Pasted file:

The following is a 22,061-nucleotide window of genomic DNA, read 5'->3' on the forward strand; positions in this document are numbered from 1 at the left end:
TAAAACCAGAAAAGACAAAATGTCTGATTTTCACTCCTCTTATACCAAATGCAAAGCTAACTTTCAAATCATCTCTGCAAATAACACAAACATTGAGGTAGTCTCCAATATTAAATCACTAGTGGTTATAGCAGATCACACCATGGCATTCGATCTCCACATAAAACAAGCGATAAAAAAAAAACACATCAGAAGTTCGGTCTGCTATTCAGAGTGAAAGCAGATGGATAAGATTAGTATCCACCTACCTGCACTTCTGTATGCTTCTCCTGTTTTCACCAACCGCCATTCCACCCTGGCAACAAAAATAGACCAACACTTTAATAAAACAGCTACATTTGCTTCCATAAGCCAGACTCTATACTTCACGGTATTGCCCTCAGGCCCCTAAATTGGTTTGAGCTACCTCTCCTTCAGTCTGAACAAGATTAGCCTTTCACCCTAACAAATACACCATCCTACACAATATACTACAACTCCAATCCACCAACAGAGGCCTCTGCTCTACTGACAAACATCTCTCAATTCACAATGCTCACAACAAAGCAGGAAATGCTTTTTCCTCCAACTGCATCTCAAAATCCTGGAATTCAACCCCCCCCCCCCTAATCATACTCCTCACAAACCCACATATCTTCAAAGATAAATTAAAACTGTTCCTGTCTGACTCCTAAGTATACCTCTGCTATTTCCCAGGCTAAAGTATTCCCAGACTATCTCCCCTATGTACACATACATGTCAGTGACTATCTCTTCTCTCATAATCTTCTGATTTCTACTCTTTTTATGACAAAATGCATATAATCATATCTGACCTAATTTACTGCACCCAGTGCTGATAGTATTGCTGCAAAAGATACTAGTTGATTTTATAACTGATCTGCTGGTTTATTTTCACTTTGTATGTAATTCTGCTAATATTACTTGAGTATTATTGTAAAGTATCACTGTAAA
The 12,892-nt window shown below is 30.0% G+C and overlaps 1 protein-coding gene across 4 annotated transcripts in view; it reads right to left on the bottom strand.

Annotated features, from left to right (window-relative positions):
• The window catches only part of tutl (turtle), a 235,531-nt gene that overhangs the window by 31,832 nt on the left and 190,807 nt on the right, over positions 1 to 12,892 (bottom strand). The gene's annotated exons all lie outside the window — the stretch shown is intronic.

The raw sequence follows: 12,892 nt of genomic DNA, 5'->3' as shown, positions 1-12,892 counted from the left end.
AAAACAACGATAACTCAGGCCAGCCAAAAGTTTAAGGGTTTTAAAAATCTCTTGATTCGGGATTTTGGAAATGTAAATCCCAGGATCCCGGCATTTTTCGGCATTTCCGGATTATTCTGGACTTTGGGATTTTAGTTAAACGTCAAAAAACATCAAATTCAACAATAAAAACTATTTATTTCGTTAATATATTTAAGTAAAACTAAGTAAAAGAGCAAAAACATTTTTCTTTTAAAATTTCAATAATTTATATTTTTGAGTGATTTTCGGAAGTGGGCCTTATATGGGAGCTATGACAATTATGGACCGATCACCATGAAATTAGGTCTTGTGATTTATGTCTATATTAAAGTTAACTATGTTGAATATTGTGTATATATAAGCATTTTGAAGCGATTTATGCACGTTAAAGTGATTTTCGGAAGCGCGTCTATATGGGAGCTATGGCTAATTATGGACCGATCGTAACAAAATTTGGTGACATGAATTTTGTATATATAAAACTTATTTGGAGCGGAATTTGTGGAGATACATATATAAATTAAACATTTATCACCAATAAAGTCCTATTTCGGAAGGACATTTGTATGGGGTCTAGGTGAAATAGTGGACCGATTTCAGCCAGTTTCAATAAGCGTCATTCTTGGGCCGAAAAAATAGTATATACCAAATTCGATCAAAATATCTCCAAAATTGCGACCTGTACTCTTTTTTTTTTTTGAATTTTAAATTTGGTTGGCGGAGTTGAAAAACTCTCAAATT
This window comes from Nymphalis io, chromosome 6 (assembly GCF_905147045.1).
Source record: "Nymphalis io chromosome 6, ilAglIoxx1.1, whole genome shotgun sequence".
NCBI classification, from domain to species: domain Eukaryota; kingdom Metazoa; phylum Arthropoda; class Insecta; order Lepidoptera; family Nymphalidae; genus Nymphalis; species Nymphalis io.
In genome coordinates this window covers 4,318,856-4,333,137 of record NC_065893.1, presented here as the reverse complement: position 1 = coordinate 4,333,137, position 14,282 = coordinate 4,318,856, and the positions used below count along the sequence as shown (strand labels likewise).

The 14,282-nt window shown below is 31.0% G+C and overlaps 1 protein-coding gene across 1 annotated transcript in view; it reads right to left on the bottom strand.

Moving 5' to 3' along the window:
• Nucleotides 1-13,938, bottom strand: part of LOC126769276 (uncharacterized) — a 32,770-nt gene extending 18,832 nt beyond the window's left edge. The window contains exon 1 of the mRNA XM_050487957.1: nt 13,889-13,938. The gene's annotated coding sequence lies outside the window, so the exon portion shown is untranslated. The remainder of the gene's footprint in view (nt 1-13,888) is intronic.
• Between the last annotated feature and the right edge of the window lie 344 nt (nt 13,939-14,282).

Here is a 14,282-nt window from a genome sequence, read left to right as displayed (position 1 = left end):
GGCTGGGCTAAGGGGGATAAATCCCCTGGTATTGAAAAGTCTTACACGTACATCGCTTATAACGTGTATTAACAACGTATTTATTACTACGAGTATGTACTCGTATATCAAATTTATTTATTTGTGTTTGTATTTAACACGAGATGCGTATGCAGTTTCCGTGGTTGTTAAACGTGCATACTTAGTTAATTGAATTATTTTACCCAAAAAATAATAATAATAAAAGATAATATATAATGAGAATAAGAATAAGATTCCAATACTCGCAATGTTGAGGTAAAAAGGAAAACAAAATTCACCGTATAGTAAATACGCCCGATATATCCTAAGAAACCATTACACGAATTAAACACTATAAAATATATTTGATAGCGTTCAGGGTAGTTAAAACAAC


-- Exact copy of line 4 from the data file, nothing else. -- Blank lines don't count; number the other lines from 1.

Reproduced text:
Annotated features, from left to right (window-relative positions):